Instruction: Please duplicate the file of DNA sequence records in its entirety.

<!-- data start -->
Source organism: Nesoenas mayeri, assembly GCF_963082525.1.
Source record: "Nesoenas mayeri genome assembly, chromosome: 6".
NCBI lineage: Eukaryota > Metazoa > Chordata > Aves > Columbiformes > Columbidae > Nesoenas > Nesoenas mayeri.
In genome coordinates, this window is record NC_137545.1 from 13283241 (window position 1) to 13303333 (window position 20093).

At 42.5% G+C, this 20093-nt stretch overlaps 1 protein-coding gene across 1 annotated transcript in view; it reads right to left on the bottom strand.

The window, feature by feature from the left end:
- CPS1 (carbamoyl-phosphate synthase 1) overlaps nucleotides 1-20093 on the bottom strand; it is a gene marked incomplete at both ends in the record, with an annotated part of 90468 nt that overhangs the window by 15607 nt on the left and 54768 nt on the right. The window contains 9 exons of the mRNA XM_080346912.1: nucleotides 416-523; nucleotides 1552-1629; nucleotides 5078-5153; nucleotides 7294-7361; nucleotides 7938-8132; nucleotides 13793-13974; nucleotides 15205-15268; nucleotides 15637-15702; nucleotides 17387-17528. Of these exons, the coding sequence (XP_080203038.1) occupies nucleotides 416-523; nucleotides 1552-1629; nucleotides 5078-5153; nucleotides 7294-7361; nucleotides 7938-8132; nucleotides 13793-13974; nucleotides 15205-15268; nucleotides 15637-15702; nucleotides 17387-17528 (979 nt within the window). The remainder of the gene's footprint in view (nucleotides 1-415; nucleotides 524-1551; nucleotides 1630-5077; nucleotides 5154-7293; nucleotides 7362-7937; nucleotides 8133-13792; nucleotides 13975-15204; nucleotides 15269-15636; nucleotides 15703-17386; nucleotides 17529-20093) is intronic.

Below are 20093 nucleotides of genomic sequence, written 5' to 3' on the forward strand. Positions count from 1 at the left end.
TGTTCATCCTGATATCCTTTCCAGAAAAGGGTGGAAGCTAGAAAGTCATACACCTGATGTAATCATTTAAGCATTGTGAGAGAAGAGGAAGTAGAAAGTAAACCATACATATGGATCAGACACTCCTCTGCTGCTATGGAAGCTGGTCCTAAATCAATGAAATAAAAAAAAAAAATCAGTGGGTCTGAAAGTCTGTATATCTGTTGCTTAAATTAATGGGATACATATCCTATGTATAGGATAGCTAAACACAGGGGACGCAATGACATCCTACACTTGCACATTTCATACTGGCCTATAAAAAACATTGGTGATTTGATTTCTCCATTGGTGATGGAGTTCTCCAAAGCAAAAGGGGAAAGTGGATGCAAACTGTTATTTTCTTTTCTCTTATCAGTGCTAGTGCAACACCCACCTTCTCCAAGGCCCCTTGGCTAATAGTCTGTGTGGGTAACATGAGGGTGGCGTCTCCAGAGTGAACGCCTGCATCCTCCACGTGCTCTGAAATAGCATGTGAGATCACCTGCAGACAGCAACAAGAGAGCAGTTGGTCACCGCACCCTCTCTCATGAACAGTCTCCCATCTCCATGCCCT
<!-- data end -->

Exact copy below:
Source organism: Nesoenas mayeri, assembly GCF_963082525.1.
Source record: "Nesoenas mayeri genome assembly, chromosome: 6".
NCBI lineage: Eukaryota > Metazoa > Chordata > Aves > Columbiformes > Columbidae > Nesoenas > Nesoenas mayeri.
In genome coordinates, this window is record NC_137545.1 from 13283241 (window position 1) to 13303333 (window position 20093).

At 42.5% G+C, this 20093-nt stretch overlaps 1 protein-coding gene across 1 annotated transcript in view; it reads right to left on the bottom strand.

The window, feature by feature from the left end:
- CPS1 (carbamoyl-phosphate synthase 1) overlaps nucleotides 1-20093 on the bottom strand; it is a gene marked incomplete at both ends in the record, with an annotated part of 90468 nt that overhangs the window by 15607 nt on the left and 54768 nt on the right. The window contains 9 exons of the mRNA XM_080346912.1: nucleotides 416-523; nucleotides 1552-1629; nucleotides 5078-5153; nucleotides 7294-7361; nucleotides 7938-8132; nucleotides 13793-13974; nucleotides 15205-15268; nucleotides 15637-15702; nucleotides 17387-17528. Of these exons, the coding sequence (XP_080203038.1) occupies nucleotides 416-523; nucleotides 1552-1629; nucleotides 5078-5153; nucleotides 7294-7361; nucleotides 7938-8132; nucleotides 13793-13974; nucleotides 15205-15268; nucleotides 15637-15702; nucleotides 17387-17528 (979 nt within the window). The remainder of the gene's footprint in view (nucleotides 1-415; nucleotides 524-1551; nucleotides 1630-5077; nucleotides 5154-7293; nucleotides 7362-7937; nucleotides 8133-13792; nucleotides 13975-15204; nucleotides 15269-15636; nucleotides 15703-17386; nucleotides 17529-20093) is intronic.

Below are 20093 nucleotides of genomic sequence, written 5' to 3' on the forward strand. Positions count from 1 at the left end.
TGTTCATCCTGATATCCTTTCCAGAAAAGGGTGGAAGCTAGAAAGTCATACACCTGATGTAATCATTTAAGCATTGTGAGAGAAGAGGAAGTAGAAAGTAAACCATACATATGGATCAGACACTCCTCTGCTGCTATGGAAGCTGGTCCTAAATCAATGAAATAAAAAAAAAAAATCAGTGGGTCTGAAAGTCTGTATATCTGTTGCTTAAATTAATGGGATACATATCCTATGTATAGGATAGCTAAACACAGGGGACGCAATGACATCCTACACTTGCACATTTCATACTGGCCTATAAAAAACATTGGTGATTTGATTTCTCCATTGGTGATGGAGTTCTCCAAAGCAAAAGGGGAAAGTGGATGCAAACTGTTATTTTCTTTTCTCTTATCAGTGCTAGTGCAACACCCACCTTCTCCAAGGCCCCTTGGCTAATAGTCTGTGTGGGTAACATGAGGGTGGCGTCTCCAGAGTGAACGCCTGCATCCTCCACGTGCTCTGAAATAGCATGTGAGATCACCTGCAGACAGCAACAAGAGAGCAGTTGGTCACCGCACCCTCTCTCATGAACAGTCTCCCATCTCCATGCCCT